Love a good book on the beach? Still planning your holiday reading? To be sure that you get the best summer holiday reading 2017, we’ve undertaken a bit of research for you.
Whether you have a long flight ahead or have planned some restorative poolside lounging on your next holiday, packing a few books, or better still loading them onto an extremely lightweight Kindle will not go amiss for a little entertainment or enlightenment.
There is an endless supply of great new reading material out there, probably too much to choose from, so we have narrowed down the best of the latest releases to save you time and perhaps unearth some lesser-known gems.
Here are 12 of the best reads to transform your holiday relaxation, from quick-fire reads to the year’s bestsellers. If you’re an occasional reader or an avid bookworm, there is a genre to suit you from chocolate box romances to autobiographical epics.
So load up your e-reader or make for the airport bookstore and make at least one of these page-turners part of your summer essentials.
Take your pick of the best summer holiday reading 2017
This Must be the Place, by Maggie O’Farrell
Shortlisted for four book awards, you know you’re onto a good thing with Maggie O’Farrell’s latest novel. This Must be the Place charts a marriage across different time zones and continents. Claudette, an ex-film star is fiercely protective of her family leading you to question why, and the reasons she walked away from stardom. Meanwhile her husband Daniel is about to make his own exit following his re-discovery of a woman he met 20 years ago. Will their love be enough to bring them back together?
Miss You, by Kate Eberlen
The debut novel from Kate Eberlen, Miss You follows the holiday romance of 18-year-olds Tess and Gus, and their lives after an idyllic holiday in Florence. Life back in England takes them in all manner of directions as they deal with its challenges – Tess heads off to university and Gus longs to escape from his responsibilities as a dutiful son. But will their paths cross again 16 years on?
Picnic in Provence, by Elizabeth Bard
The minute we discovered this book we were enchanted by its genre – it is part memoir, part cookbook. Picnic in Provence follows the life happily ever after for Elizabeth and Gwendal as they enjoy a romantic adventure before the birth of their first child. Set in the glorious and fragrant French countryside with blue skies and lavender fields. This is a tale of love, and the unexpected, both in and out of the kitchen.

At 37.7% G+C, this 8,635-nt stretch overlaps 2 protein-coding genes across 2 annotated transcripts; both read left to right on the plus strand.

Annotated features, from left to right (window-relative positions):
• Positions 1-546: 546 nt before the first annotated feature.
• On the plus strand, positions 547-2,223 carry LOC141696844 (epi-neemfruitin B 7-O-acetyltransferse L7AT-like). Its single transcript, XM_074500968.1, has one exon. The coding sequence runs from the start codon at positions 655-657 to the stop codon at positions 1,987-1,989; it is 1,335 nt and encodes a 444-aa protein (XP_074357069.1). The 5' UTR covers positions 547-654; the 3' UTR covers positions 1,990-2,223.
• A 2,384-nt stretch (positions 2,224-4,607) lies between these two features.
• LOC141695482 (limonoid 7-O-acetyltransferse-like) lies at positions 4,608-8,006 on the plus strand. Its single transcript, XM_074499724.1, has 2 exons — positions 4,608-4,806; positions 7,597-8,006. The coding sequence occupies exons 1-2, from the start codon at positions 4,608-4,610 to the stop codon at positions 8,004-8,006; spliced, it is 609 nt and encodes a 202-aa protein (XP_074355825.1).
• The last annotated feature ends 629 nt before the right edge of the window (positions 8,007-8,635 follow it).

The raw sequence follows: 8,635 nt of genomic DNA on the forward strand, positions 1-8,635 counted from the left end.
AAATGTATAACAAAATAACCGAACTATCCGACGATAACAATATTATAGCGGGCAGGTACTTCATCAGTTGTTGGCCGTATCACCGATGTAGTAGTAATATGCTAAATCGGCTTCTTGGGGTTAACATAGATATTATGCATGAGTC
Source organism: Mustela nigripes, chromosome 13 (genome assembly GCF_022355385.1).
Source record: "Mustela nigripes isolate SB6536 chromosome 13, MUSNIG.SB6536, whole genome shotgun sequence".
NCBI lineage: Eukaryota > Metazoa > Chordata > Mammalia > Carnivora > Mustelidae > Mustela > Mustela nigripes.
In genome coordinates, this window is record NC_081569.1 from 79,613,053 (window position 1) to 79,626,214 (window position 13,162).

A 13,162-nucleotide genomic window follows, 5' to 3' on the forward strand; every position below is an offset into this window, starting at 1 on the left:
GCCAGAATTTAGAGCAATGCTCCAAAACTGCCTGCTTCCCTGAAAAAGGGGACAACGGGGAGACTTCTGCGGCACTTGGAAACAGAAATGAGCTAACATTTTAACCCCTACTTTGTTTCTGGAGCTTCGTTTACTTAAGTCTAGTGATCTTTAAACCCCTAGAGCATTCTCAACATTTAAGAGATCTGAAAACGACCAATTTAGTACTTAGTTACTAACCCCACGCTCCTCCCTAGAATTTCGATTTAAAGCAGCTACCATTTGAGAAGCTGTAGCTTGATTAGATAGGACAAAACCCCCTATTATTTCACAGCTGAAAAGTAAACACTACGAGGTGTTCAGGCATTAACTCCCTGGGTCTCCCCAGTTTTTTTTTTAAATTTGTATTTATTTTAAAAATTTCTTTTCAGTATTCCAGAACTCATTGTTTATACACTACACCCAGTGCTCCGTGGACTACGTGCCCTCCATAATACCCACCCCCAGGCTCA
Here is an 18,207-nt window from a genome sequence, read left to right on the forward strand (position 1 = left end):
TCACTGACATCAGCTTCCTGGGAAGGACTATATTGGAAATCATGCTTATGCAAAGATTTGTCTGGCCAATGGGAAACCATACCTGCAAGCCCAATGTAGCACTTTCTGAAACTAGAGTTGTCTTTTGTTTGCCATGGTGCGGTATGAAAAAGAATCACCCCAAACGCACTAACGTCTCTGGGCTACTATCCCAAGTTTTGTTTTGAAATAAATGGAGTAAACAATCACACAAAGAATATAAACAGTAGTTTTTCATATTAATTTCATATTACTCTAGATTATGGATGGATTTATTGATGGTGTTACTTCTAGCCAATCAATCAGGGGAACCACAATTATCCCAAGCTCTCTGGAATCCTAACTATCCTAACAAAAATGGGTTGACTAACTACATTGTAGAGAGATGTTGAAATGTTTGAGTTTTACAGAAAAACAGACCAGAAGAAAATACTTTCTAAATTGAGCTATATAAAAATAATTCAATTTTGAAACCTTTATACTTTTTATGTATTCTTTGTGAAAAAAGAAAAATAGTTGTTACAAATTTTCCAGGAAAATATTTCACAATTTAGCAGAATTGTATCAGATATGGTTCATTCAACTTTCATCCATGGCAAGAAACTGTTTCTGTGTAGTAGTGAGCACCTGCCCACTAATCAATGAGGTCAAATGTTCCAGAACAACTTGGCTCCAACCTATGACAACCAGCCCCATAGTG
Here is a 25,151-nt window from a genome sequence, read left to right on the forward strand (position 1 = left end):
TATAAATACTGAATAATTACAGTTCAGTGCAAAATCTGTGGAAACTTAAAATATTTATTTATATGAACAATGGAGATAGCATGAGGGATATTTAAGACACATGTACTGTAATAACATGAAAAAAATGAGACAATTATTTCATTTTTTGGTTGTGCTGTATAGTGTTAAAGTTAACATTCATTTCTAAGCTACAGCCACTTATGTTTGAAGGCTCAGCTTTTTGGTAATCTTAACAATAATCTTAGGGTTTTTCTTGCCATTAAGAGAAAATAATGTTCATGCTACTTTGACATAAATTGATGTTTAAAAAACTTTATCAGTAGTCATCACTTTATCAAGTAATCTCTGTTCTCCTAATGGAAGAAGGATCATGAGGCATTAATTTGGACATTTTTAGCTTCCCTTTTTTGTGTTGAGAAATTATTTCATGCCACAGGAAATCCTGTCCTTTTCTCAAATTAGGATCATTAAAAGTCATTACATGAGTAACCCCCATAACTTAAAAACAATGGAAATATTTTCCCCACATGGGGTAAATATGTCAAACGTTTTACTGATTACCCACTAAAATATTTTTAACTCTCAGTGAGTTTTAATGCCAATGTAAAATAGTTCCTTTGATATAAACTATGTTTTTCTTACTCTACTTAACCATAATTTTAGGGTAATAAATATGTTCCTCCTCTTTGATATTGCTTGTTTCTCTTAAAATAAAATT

Crime and Thrillers
I See You, by Clare Mackintosh
Zoe Walker’s picture has appeared in the classified section of a London newspaper, along with a website address and phone number and she has no idea how it got there. Her family thinks it’s just a coincidence and it’s someone who looks like her, but is there something more sinister going on? Is someone following every move she makes? A Sunday Times bestseller, this psychological thriller is an edge of your seat read that will hook you from the first chapter.
Into the Water, by Paula Hawkins
Following on from the bestseller, The Girl on the Train, Hawkins brings us her latest psychological epic centred on the life of Jules. Jules’ sister Nel reportedly committed suicide but Jules knows there’s far more to it. She returns to her childhood home to look after her niece, and as her memories of the Old Mill House start to re-emerge, so do her fears of the place they called the Drowning Pool. With a brilliant plot, you’ll want to finish this before you head back to the airport.
Small Great Things, by Jodi Picoult